A business card, for its size, is one of the most powerful marketing tools you can have. Because of their size they are easily portable which makes them convenient to tote and store anywhere. Producing a quality card is relatively inexpensive. Getting the content and style right, whether your business cards are unique or standard, matters. A business card cannot carry your entire business story; however, it can promote your brand and it does make the first impression of your company.
Follow these tips to ensure your business cards make the right impression.
Content and branding. Contact information, company name, and a visual identifier such as a logo, graphic or picture will provide a great foundation for your card. If you are active for your business on a social media site, include this as well. Branding is also important. Include your business tag line such as “Proudly serving our community for 25 years.”
Business cards have two sides, use both sides. Consider adding any of these items to the back of your card:
- List of services
- Full color – if you have a white front-face business card, consider branding the back side of the card your logo color
- Business brand
- QR Code
- Incentive offer (i.e. savings, bundle promotion)
- Ask for referrals (i.e. “Our best customers refer our best customers. We welcome your referrals.”)
Style matters. Choose a style that is appropriate for your business and brand. Business card style should match the brand or image you wish to project.
- Basic black and white: When utility is all you need, you can choose a no-nonsense approach and simple design.
- Graphics and designed background: If design and style are key to your business, your business card should reflect this.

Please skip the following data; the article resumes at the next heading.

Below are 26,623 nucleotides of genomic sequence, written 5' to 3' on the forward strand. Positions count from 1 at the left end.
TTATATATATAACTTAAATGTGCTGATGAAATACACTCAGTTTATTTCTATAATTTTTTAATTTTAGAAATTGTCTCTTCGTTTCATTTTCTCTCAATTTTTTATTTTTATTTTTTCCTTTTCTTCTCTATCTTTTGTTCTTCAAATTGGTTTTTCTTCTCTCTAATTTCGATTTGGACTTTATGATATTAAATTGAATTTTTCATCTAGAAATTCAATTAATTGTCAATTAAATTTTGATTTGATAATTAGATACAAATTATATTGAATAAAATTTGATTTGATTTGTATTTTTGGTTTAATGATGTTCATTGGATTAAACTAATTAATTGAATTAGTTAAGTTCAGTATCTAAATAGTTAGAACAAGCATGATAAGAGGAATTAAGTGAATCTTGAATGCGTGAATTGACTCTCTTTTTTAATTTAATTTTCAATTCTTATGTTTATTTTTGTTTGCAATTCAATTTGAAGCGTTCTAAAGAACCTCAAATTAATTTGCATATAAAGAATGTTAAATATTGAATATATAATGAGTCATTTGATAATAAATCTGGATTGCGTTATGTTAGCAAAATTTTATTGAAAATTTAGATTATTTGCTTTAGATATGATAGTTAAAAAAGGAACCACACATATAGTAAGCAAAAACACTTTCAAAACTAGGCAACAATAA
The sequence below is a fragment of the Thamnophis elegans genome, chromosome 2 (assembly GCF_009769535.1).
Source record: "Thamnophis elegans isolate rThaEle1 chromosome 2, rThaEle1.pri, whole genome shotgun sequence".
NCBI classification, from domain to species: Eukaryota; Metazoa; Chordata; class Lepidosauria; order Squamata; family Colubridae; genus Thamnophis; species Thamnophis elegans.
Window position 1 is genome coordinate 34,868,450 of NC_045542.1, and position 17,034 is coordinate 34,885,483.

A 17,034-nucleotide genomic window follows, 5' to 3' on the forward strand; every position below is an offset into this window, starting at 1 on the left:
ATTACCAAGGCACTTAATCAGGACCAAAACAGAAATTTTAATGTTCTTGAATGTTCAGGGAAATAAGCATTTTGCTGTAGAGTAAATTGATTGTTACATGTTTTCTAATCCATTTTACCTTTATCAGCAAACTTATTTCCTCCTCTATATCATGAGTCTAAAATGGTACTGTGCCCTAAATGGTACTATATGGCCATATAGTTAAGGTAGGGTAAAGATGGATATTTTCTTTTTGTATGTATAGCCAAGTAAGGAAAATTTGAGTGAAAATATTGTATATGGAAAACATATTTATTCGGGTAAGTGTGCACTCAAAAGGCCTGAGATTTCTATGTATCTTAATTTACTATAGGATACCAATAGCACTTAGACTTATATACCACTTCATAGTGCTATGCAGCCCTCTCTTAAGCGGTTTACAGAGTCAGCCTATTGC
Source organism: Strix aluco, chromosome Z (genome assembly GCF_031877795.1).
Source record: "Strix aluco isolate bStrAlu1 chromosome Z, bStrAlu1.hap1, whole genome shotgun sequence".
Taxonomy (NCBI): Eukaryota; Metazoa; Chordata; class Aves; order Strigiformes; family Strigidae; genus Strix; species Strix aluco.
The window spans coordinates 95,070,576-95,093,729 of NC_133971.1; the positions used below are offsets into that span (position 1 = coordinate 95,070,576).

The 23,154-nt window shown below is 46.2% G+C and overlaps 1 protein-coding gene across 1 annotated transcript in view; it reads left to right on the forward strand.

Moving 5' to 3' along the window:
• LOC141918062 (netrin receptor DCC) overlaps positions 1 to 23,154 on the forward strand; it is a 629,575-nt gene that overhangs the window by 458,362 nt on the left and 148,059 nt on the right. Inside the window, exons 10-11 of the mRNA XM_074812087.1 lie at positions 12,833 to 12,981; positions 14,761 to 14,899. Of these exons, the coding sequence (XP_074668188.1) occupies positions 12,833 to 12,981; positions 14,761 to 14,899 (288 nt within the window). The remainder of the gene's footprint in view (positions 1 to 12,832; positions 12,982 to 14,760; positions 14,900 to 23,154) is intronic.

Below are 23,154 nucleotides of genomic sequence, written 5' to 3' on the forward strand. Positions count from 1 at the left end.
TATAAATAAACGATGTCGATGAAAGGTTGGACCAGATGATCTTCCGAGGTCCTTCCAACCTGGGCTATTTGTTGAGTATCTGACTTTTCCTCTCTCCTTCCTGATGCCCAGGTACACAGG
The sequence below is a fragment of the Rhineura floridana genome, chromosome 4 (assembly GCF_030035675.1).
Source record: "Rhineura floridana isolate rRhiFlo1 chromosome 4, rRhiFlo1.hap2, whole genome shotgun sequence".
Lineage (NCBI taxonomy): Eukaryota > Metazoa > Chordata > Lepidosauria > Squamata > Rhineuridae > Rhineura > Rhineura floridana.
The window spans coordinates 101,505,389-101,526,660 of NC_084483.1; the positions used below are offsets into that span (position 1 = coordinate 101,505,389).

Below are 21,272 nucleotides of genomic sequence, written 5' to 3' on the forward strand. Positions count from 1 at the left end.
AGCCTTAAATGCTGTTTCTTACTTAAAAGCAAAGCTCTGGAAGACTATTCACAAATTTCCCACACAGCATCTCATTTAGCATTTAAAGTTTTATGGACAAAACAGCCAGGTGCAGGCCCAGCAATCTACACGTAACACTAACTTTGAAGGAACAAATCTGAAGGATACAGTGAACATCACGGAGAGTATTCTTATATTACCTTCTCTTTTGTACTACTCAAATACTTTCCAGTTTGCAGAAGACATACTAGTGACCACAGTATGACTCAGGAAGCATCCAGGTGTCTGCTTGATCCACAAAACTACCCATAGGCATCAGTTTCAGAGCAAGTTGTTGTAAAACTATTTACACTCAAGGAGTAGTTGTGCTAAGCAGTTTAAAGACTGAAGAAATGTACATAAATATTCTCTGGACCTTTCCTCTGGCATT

- Pictures: Images such as your photo, a product or service can help a prospect remember you the next time your paths cross.
If outside of the box, make it standard business card size. Choosing a non-standard size, finish or material such as plastic or wood for your cards can make an impression; however, the cost to produce these cards is considerably higher than standard business cards. For some businesses, doing something unique and unusual may be worth the investment. An example of a non-standard business card might be a poker-style chip, a unique dye cut, or a transparent or stretchable plastic card. While these unique business cards may make an impression in the card exchange, for consistency in branding, the unique flair should carry through into your business. If you decide to make your card unique, work at trying to stay within the boundaries of the industry-standard size and shape. A unique business card will seem out of place if the theme does not already carry through to your website or your business.
Weight and finish matter. Most business cards are printed on 80-pound cover stock, as smooth or textured surface. When in doubt, choose heavier stock versus lighter, having a flimsy business card versus a heavier card stock can imply lesser quality or that you are cutting corners.